As the coronavirus crisis worsens outside Mainland China (which is beginning to recover), restaurants in many markets are facing some of their toughest challenges ever.
Rapidly tightening government restrictions on cross-border travel has seen the ranks of tourists shrink, the cancellation of trade shows and conferences throughout Asia has seen business visitor numbers plummet - and compounding that, nervous locals are staying home to reduce the risk of infection.
In several European countries, along with New York City, restaurants have been forced to close indefinitely, along with cinemas, sports venues and other places where people congregate in close proximity. In Asia, at the time of writing (excluding Mainland China), only Vietnam has restricted the trading of hospitality venues: In Ho Chi Minh City, CBD bars, cinemas and karaoke lounges were forced to close from Saturday night (March 14) but restaurants are allowed to continue to trade there.
In coming weeks, as the number of infected people continues to increase, more governments may limit the operations of restaurants - how can restaurateurs prepare and help mitigate the impact on their businesses?
Dining at restaurants or cafes need not expose consumers to a high risk of contracting coronavirus. In the US, the Centers for Disease Control (CDC) has issued recommendations for restaurateurs, although governments across Asia seem to have been generally less forthcoming with advice.
But beyond adopting precautions, restaurants should be looking to instil confidence in diners that they are taking health and safety seriously. Besides implementing safe practices, make sure you tell diners what you are doing to protect their safety and demonstrate leadership.
Here are some key suggestions drawn from practices being implemented around the world by various foodservice groups, ranging from Starbucks and noodle houses through to five-star restaurants:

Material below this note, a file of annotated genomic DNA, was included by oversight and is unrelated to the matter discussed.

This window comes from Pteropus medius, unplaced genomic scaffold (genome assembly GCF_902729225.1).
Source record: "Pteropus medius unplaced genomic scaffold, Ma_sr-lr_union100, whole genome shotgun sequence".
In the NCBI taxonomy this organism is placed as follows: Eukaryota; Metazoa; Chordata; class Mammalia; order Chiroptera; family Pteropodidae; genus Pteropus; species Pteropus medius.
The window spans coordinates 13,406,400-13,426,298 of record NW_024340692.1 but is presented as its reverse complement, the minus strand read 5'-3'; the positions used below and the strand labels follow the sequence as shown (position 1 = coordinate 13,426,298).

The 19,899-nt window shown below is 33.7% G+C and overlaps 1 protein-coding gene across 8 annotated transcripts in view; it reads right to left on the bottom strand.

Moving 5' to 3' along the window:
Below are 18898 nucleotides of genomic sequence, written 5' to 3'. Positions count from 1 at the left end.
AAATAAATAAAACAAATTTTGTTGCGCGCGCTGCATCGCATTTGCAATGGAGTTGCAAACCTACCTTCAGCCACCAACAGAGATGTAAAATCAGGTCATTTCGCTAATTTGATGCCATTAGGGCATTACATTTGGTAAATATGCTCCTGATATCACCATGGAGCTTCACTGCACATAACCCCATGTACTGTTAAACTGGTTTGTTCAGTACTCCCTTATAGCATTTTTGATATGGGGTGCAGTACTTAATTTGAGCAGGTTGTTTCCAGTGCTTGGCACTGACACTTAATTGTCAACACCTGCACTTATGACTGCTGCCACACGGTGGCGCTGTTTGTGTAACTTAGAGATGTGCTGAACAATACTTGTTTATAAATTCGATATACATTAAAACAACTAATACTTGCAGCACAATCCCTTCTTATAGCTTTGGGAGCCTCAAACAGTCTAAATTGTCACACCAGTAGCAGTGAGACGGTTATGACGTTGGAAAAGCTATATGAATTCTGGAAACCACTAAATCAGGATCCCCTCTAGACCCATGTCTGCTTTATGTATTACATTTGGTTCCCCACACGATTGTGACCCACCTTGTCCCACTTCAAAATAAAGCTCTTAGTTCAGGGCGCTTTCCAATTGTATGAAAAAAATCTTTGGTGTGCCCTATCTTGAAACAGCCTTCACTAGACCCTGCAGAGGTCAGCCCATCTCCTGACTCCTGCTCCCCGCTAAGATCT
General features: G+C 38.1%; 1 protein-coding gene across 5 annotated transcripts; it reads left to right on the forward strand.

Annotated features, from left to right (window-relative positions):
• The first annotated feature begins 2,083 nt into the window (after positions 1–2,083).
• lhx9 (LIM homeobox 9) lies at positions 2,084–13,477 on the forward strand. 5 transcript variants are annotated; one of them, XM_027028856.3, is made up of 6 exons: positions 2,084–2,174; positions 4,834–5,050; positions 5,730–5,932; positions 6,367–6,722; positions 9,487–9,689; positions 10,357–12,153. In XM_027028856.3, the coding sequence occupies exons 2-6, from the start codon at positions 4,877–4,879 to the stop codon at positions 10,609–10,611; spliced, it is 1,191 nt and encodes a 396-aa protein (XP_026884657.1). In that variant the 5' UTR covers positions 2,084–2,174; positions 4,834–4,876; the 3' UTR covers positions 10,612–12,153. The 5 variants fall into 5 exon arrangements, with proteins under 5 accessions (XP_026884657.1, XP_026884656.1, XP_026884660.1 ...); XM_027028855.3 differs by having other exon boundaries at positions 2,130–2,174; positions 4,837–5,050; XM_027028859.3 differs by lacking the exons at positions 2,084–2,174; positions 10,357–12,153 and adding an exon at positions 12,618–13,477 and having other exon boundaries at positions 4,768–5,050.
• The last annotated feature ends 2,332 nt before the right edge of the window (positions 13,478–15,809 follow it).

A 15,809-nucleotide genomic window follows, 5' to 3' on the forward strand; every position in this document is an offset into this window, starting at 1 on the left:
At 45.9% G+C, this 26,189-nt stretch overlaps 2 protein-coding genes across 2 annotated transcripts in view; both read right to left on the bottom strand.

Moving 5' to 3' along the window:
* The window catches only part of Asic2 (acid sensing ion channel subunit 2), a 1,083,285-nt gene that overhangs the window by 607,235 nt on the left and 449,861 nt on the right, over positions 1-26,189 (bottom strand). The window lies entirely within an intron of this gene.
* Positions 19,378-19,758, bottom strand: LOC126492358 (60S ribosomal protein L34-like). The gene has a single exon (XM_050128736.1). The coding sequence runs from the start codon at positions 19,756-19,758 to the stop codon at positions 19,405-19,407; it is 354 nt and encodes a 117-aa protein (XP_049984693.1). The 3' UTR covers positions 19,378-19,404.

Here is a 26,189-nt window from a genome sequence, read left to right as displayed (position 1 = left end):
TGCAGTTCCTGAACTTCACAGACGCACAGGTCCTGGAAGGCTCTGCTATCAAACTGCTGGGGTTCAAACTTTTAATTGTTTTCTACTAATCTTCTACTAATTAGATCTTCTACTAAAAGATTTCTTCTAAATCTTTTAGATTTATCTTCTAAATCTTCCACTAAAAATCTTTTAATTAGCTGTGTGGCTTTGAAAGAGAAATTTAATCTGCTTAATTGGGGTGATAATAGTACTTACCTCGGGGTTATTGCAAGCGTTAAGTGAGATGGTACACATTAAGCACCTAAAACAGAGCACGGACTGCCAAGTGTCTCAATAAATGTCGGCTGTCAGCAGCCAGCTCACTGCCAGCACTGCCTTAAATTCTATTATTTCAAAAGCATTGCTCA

1. Increase Table Spacing
In New York State, rather than order restaurants and bars to be closed, Governor Andrew Cuomo announced on March 10 that they would have to increase the space between tables, effectively cutting the number of diners at any one time by half (this excludes New York City, where restaurants are now allowed to sell only take-out and delivery). US-wide, Starbucks is looking at a similar policy.
In parts of Asia, hotpot chain Haidilao separates groups of diners with additional shields installed above seat backs creating sectioned dining ‘pods’
2. Review Buffet Formats
In late January, a cluster of coronavirus infections was traced back to the Grand Hyatt hotel in Singapore, where delegates at a conference attended a buffet. According to a professor from Singapore's National University, there is no reason to avoid buffets so long as people adhere to good personal hygiene habits and food is kept heated above 60 deg C. But he suggested eating in smaller groups would minimise transmission.
Some hotels, including Singapore’s Parkroyal, have suspended buffet meal services since February. Another option would be to have diners select food from a buffet behind a screen and have it served by the staff and delivered to their table.